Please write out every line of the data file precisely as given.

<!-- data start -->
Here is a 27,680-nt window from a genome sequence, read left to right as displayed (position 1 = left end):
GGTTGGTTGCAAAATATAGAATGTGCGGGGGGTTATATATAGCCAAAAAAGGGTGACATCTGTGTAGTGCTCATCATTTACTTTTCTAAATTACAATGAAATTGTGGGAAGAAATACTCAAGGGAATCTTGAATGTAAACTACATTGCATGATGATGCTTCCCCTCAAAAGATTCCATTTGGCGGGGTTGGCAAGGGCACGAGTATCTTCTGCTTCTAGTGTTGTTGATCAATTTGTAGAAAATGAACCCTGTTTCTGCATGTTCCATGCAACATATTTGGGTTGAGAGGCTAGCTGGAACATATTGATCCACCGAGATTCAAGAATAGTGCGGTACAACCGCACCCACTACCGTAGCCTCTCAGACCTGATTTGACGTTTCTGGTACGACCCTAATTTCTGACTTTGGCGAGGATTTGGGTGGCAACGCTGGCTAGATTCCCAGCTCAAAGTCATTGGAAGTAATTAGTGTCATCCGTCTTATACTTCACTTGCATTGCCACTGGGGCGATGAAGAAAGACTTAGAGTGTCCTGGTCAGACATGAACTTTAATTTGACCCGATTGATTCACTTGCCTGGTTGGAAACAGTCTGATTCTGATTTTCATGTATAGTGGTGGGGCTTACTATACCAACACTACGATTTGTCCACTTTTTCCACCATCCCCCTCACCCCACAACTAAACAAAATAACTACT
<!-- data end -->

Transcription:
Here is a 27,680-nt window from a genome sequence, read left to right as displayed (position 1 = left end):
GGTTGGTTGCAAAATATAGAATGTGCGGGGGGTTATATATAGCCAAAAAAGGGTGACATCTGTGTAGTGCTCATCATTTACTTTTCTAAATTACAATGAAATTGTGGGAAGAAATACTCAAGGGAATCTTGAATGTAAACTACATTGCATGATGATGCTTCCCCTCAAAAGATTCCATTTGGCGGGGTTGGCAAGGGCACGAGTATCTTCTGCTTCTAGTGTTGTTGATCAATTTGTAGAAAATGAACCCTGTTTCTGCATGTTCCATGCAACATATTTGGGTTGAGAGGCTAGCTGGAACATATTGATCCACCGAGATTCAAGAATAGTGCGGTACAACCGCACCCACTACCGTAGCCTCTCAGACCTGATTTGACGTTTCTGGTACGACCCTAATTTCTGACTTTGGCGAGGATTTGGGTGGCAACGCTGGCTAGATTCCCAGCTCAAAGTCATTGGAAGTAATTAGTGTCATCCGTCTTATACTTCACTTGCATTGCCACTGGGGCGATGAAGAAAGACTTAGAGTGTCCTGGTCAGACATGAACTTTAATTTGACCCGATTGATTCACTTGCCTGGTTGGAAACAGTCTGATTCTGATTTTCATGTATAGTGGTGGGGCTTACTATACCAACACTACGATTTGTCCACTTTTTCCACCATCCCCCTCACCCCACAACTAAACAAAATAACTACT